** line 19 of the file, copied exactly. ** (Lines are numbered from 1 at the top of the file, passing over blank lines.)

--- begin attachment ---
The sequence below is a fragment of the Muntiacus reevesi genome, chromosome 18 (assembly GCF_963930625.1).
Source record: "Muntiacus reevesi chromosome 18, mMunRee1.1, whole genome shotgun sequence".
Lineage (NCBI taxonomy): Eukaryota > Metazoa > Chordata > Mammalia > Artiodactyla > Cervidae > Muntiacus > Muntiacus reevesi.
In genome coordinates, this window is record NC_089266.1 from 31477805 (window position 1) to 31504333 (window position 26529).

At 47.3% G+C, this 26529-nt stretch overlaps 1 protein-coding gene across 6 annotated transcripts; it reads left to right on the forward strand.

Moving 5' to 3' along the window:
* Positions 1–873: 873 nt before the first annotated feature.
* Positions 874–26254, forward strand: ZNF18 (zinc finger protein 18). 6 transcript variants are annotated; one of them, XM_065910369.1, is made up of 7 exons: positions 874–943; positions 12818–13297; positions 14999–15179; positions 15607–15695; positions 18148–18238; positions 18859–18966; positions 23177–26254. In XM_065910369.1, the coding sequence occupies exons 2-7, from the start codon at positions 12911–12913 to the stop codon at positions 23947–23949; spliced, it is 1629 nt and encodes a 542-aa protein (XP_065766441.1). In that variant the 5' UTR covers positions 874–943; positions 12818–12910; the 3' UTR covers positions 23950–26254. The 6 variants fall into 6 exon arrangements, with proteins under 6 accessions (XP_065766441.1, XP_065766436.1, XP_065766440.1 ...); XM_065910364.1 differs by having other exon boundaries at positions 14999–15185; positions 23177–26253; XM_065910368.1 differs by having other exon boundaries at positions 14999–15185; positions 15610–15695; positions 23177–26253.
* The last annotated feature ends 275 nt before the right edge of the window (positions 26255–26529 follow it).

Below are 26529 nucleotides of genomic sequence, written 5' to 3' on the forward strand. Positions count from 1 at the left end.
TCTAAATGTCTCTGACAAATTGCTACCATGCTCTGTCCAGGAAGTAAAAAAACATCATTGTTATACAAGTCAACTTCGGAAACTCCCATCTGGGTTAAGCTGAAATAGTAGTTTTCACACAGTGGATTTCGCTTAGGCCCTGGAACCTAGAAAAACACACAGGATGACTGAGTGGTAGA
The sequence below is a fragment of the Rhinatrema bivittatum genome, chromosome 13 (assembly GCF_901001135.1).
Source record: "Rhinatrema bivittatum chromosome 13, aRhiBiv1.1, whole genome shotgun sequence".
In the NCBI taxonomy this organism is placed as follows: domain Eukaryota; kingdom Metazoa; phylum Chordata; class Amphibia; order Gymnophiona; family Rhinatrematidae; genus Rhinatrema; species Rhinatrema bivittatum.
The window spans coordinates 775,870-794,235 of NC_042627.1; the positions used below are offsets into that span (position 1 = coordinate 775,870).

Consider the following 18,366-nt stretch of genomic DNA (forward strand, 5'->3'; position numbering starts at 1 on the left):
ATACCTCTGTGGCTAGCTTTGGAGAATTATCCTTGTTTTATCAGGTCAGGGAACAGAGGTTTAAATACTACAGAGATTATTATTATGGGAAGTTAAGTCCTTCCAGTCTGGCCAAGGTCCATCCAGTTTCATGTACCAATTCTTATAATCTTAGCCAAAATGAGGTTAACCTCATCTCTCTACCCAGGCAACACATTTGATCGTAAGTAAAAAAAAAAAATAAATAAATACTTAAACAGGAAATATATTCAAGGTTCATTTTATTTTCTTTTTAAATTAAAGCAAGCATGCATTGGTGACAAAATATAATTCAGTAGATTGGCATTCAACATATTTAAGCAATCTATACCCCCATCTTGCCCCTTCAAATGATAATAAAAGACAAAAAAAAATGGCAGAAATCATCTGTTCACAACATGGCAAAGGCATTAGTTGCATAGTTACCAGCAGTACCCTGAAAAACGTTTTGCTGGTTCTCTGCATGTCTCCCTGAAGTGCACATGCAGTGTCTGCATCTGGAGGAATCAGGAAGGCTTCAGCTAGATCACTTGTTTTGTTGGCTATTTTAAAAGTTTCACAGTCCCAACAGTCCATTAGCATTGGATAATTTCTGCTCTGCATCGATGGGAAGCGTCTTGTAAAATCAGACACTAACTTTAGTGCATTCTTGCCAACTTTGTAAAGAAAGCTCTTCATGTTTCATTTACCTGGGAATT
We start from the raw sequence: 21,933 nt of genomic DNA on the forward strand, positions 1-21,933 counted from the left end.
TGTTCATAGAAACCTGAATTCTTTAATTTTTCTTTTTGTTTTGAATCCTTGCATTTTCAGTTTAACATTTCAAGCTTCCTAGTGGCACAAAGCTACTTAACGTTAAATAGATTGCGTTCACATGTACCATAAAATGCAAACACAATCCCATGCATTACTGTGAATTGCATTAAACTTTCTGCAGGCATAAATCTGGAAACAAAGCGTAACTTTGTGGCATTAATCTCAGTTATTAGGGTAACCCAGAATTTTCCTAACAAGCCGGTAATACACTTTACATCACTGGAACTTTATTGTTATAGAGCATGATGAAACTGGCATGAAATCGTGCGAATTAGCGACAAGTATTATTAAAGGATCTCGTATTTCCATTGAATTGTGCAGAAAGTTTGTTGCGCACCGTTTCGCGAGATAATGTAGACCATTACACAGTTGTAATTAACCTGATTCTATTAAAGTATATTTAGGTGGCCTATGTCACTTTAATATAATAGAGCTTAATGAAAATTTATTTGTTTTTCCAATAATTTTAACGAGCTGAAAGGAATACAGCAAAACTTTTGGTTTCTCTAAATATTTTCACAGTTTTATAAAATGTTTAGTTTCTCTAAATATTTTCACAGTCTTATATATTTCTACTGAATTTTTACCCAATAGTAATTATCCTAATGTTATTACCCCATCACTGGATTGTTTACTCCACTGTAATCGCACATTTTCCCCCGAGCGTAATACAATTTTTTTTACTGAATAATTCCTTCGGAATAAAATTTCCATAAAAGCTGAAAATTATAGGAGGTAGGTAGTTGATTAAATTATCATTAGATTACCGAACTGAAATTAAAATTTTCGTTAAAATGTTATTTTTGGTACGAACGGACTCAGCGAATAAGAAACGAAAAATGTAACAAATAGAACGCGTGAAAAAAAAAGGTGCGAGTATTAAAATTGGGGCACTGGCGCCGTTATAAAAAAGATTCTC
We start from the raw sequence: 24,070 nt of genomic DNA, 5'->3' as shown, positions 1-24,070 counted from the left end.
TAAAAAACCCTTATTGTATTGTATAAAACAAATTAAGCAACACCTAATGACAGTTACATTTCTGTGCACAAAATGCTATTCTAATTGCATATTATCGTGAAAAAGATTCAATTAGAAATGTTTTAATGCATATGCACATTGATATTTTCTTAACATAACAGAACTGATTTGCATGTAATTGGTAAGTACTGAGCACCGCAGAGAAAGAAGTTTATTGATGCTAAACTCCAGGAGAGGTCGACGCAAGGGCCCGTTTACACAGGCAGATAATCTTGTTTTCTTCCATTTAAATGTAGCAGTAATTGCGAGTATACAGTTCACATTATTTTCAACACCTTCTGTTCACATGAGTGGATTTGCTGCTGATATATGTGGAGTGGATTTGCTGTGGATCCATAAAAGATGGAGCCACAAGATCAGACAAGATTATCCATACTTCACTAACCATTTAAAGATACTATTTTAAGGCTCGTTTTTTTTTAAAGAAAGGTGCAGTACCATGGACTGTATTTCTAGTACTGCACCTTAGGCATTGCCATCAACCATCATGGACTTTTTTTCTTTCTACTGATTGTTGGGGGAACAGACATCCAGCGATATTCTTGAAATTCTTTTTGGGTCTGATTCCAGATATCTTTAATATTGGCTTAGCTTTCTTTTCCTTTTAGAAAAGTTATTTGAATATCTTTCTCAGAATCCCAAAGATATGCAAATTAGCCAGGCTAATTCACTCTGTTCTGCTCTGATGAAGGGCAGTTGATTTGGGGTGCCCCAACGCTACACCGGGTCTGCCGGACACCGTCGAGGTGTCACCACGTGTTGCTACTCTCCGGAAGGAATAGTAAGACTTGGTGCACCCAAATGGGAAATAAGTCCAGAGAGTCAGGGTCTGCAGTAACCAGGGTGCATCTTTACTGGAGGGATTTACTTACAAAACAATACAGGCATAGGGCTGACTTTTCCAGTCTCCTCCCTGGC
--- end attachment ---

TGTTCATAGAAACCTGAATTCTTTAATTTTTCTTTTTGTTTTGAATCCTTGCATTTTCAGTTTAACATTTCAAGCTTCCTAGTGGCACAAAGCTACTTAACGTTAAATAGATTGCGTTCACATGTACCATAAAATGCAAACACAATCCCATGCATTACTGTGAATTGCATTAAACTTTCTGCAGGCATAAATCTGGAAACAAAGCGTAACTTTGTGGCATTAATCTCAGTTATTAGGGTAACCCAGAATTTTCCTAACAAGCCGGTAATACACTTTACATCACTGGAACTTTATTGTTATAGAGCATGATGAAACTGGCATGAAATCGTGCGAATTAGCGACAAGTATTATTAAAGGATCTCGTATTTCCATTGAATTGTGCAGAAAGTTTGTTGCGCACCGTTTCGCGAGATAATGTAGACCATTACACAGTTGTAATTAACCTGATTCTATTAAAGTATATTTAGGTGGCCTATGTCACTTTAATATAATAGAGCTTAATGAAAATTTATTTGTTTTTCCAATAATTTTAACGAGCTGAAAGGAATACAGCAAAACTTTTGGTTTCTCTAAATATTTTCACAGTTTTATAAAATGTTTAGTTTCTCTAAATATTTTCACAGTCTTATATATTTCTACTGAATTTTTACCCAATAGTAATTATCCTAATGTTATTACCCCATCACTGGATTGTTTACTCCACTGTAATCGCACATTTTCCCCCGAGCGTAATACAATTTTTTTTACTGAATAATTCCTTCGGAATAAAATTTCCATAAAAGCTGAAAATTATAGGAGGTAGGTAGTTGATTAAATTATCATTAGATTACCGAACTGAAATTAAAATTTTCGTTAAAATGTTATTTTTGGTACGAACGGACTCAGCGAATAAGAAACGAAAAATGTAACAAATAGAACGCGTGAAAAAAAAAGGTGCGAGTATTAAAATTGGGGCACTGGCGCCGTTATAAAAAAGATTCTC